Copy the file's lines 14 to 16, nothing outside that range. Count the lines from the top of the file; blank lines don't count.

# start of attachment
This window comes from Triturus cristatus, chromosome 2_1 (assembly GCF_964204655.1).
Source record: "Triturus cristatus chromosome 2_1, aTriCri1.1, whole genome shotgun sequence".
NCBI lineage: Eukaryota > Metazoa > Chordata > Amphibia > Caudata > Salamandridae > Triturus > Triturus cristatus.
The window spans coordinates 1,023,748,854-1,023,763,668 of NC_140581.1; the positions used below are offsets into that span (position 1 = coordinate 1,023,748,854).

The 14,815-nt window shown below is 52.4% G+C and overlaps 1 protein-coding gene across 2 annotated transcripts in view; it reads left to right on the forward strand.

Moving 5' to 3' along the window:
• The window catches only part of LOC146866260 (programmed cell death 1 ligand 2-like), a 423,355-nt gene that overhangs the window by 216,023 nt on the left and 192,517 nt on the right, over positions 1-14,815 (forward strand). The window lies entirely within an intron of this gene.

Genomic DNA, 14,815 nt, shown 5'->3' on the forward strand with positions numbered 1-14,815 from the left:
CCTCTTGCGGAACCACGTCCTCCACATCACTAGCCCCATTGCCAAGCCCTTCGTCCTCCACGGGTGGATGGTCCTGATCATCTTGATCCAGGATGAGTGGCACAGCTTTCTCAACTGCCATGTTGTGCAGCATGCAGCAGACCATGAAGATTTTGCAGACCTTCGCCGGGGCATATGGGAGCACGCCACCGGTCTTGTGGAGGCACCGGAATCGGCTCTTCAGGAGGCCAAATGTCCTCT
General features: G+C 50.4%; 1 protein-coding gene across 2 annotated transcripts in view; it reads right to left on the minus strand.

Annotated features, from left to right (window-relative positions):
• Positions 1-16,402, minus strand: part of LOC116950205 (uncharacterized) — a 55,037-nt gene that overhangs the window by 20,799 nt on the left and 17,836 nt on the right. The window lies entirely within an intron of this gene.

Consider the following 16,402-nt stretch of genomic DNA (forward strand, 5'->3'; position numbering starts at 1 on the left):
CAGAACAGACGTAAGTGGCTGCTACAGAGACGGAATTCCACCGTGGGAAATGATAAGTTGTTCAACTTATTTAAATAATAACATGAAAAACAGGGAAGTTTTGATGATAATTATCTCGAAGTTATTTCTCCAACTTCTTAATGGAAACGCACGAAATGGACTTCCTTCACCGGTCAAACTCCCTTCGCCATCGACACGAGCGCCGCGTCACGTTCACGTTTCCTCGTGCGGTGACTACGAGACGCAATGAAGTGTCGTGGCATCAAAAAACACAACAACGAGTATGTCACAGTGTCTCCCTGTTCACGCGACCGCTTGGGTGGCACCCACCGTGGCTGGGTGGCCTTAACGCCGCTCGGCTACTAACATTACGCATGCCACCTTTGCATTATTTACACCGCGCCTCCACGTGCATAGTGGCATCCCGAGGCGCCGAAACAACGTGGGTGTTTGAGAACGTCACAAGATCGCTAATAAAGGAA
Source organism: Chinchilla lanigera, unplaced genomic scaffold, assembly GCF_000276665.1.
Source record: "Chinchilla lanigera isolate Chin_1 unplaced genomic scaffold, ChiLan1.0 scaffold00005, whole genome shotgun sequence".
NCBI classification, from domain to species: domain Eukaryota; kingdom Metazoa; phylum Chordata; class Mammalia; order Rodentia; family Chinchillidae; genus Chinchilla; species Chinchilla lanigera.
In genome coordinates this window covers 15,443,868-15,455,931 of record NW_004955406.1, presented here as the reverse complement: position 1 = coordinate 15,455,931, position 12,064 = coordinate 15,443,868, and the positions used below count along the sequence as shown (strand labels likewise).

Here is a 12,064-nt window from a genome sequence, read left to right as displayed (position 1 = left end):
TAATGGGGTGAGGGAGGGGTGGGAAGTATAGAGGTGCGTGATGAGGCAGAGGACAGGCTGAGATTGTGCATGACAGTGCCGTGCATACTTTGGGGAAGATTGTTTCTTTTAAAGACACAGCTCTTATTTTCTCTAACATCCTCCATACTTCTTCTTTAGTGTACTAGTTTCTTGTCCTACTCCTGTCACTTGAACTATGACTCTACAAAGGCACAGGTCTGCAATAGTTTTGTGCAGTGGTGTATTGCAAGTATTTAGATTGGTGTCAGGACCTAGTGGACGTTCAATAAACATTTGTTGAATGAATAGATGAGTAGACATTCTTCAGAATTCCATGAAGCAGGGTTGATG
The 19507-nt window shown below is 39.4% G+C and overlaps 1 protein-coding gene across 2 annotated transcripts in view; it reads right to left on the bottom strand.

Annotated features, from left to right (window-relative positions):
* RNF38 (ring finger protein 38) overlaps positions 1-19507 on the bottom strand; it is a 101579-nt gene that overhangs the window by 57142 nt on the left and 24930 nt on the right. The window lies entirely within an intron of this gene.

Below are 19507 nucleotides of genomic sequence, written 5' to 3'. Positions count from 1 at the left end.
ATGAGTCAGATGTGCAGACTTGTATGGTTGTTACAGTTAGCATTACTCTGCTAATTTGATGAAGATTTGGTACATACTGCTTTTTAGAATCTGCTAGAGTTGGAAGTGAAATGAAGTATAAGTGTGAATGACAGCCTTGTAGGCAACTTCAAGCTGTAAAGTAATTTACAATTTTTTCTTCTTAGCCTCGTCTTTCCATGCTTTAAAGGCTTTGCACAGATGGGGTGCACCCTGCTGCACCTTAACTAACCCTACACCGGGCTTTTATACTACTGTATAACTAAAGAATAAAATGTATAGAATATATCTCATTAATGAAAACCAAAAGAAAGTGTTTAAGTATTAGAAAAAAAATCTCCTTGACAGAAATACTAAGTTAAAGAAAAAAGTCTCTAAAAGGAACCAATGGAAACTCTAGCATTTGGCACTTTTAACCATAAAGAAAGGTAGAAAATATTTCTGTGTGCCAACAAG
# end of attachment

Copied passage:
CAGAACAGACGTAAGTGGCTGCTACAGAGACGGAATTCCACCGTGGGAAATGATAAGTTGTTCAACTTATTTAAATAATAACATGAAAAACAGGGAAGTTTTGATGATAATTATCTCGAAGTTATTTCTCCAACTTCTTAATGGAAACGCACGAAATGGACTTCCTTCACCGGTCAAACTCCCTTCGCCATCGACACGAGCGCCGCGTCACGTTCACGTTTCCTCGTGCGGTGACTACGAGACGCAATGAAGTGTCGTGGCATCAAAAAACACAACAACGAGTATGTCACAGTGTCTCCCTGTTCACGCGACCGCTTGGGTGGCACCCACCGTGGCTGGGTGGCCTTAACGCCGCTCGGCTACTAACATTACGCATGCCACCTTTGCATTATTTACACCGCGCCTCCACGTGCATAGTGGCATCCCGAGGCGCCGAAACAACGTGGGTGTTTGAGAACGTCACAAGATCGCTAATAAAGGAA
Source organism: Chinchilla lanigera, unplaced genomic scaffold, assembly GCF_000276665.1.
Source record: "Chinchilla lanigera isolate Chin_1 unplaced genomic scaffold, ChiLan1.0 scaffold00005, whole genome shotgun sequence".